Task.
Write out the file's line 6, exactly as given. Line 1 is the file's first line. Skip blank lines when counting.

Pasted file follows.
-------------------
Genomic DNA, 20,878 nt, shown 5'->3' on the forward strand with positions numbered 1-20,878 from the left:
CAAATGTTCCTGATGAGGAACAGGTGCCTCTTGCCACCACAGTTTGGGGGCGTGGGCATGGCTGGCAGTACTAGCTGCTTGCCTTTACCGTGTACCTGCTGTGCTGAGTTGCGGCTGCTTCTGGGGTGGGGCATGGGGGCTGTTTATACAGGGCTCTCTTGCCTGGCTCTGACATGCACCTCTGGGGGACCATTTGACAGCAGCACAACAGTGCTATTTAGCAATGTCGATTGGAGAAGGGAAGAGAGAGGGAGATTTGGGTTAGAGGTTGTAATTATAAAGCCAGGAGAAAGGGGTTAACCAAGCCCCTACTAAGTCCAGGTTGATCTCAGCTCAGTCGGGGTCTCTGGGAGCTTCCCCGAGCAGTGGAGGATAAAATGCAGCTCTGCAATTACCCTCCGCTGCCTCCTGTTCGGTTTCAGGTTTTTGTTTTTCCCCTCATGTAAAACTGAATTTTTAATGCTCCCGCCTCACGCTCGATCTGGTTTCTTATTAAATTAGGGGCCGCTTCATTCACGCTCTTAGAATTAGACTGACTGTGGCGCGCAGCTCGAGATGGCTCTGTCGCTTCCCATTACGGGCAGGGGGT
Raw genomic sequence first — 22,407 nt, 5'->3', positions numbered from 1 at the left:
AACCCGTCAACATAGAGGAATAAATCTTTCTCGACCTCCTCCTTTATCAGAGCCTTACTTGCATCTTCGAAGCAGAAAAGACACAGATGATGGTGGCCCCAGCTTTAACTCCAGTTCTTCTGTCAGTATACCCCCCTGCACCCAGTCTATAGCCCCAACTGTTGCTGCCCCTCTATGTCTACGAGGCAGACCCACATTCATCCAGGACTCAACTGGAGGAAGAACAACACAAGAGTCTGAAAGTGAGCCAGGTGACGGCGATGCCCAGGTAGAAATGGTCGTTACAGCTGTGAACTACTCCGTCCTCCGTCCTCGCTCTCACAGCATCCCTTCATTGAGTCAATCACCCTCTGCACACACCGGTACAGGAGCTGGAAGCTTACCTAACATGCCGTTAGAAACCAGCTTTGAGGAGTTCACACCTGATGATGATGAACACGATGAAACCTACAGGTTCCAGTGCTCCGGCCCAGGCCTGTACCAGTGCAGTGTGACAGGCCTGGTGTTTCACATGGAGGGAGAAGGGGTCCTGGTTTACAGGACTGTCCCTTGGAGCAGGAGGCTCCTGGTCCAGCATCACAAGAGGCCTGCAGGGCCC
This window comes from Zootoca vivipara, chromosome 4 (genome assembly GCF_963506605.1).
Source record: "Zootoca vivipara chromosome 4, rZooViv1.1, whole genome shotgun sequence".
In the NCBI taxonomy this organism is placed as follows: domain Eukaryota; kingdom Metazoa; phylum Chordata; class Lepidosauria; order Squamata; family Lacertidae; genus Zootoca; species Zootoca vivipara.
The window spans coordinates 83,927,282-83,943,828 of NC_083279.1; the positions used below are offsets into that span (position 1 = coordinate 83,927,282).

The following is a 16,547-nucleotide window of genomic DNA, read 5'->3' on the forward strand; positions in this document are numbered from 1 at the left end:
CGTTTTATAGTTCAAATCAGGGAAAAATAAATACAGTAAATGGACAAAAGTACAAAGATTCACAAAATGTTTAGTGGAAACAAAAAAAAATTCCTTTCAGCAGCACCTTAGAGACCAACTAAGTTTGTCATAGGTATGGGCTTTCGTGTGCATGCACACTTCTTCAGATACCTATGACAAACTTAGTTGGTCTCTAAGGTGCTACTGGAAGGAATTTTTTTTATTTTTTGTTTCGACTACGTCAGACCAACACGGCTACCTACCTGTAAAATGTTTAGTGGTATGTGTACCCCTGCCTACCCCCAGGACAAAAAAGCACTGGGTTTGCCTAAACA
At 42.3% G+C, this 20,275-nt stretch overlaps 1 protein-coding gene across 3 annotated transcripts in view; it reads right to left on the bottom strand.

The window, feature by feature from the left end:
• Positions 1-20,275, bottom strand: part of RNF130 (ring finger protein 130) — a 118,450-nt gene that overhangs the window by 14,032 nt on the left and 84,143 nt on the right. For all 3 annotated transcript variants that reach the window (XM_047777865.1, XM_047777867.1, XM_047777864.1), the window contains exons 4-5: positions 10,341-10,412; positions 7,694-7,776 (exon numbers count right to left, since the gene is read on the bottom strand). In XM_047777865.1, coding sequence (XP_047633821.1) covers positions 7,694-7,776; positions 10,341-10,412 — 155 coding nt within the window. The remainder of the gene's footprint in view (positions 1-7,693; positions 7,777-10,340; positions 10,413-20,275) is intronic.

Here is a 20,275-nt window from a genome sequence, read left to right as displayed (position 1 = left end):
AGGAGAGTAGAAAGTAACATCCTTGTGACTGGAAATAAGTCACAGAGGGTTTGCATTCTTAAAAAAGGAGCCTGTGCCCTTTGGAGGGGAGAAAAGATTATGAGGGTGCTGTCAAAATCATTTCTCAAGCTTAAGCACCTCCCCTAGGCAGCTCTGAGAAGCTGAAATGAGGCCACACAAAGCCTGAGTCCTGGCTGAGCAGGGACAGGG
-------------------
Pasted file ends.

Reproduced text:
Source record: "Zootoca vivipara chromosome 4, rZooViv1.1, whole genome shotgun sequence".